How [eichah] lonely lies the city, once so full of people!

Immediately we hear that eichah is not only the word these two verses have in common. They also share the word levadi / vadad, meaning “lonely, alone, solitary”. To be alone is not something to celebrate but to mourn. Judaism is a religion not of individuals but of a people. Faith does not belong to the private recesses of the soul. It belongs to the life we live together. Where people meet is where G-d is to be found.

Sickness and bereavement force us in upon ourselves. Yet in Judaism, we pray for healing for those who are ill “in the midst of all the other sick of Israel”. We offer consolation to mourners with the words, “May G-d comfort you in the midst of the other mourners of Zion and Jerusalem”. We specifically emphasize the not-aloneness of the ill and the bereaved. They are part of a people – and that is part of the healing, the consolation.

Likewise at a wedding, one of the seven blessings (sheva berakhot) says: “Bring great happiness and joy to one who was barren [Zion], as her children return to her in joy. Blessed are You, Lord, who gladdens Zion through her children.” It is as if the entire Jewish people, past, present and future, were present at the wedding, taking delight in this new couple.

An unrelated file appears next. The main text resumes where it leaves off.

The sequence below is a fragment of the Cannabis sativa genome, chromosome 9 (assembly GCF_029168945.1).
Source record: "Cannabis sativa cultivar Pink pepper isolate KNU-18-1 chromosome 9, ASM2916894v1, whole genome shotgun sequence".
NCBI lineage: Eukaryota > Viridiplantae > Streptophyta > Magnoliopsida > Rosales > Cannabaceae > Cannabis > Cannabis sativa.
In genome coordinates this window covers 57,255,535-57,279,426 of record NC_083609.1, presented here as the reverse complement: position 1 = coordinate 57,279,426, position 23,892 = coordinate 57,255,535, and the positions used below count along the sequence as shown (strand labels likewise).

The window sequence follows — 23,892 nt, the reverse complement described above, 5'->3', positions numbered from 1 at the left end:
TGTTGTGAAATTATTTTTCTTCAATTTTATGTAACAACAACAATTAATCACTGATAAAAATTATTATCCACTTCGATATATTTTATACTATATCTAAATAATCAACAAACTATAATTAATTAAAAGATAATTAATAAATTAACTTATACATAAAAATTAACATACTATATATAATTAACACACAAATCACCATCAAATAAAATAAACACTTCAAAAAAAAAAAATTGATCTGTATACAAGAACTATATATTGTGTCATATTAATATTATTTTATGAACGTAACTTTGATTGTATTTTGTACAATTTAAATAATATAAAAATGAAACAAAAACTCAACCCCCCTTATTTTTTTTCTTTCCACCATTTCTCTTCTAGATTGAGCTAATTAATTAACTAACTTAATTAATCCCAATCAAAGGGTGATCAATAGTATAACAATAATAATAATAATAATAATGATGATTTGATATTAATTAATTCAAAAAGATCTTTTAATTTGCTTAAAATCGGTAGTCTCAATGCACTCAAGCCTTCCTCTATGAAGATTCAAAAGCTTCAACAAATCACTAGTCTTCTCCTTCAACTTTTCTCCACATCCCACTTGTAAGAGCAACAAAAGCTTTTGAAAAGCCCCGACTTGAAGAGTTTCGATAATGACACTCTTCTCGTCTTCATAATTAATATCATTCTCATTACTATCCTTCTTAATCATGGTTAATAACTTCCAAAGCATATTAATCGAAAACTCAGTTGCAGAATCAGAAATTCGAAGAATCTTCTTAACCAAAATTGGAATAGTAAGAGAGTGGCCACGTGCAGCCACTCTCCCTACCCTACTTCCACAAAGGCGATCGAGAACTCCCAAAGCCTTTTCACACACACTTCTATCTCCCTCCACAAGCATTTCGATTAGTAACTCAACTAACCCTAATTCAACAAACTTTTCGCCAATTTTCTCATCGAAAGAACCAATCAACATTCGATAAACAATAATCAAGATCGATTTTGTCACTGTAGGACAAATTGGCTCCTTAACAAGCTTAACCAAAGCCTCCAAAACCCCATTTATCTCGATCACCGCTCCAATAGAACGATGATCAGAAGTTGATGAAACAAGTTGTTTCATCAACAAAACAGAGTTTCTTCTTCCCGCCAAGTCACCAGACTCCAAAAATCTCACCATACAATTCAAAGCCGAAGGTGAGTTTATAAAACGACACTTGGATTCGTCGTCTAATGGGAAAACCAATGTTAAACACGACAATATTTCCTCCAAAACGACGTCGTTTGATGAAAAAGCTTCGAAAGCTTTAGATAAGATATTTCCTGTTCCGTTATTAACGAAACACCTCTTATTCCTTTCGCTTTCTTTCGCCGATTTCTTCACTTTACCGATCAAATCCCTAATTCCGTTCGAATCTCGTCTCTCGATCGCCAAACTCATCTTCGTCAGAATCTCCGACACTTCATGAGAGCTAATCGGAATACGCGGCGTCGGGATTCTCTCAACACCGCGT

So deep does this idea go that the word for human “life” in Judaism – chayyim – is in the plural, as if life alone were not a life. The word simchah in Hebrew is impossible to translate precisely. It does not mean “happiness, joy, rejoicing” – because each of these emotional states can be experienced by someone alone, whereas simchah in Judaism always refers to a collective celebration. Simchah means “the happiness we share with others”.

Jewish law tells us to make the blessing (shehecheyanu), “Who has kept us alive and sustained us and brought us to this time” on seeing a friend whom we have not seen for at least thirty days. Why specifically this blessing? Because, as Honi ha-me-agel says in the Talmud (Taanit 23a): “Either companionship or death”. A renewal of friendship is therefore nothing less than a renewal of life itself. Life alone is not a life. Hence the remarkable ruling of Maimonides (Hilkhot Teshuvah 3: 11):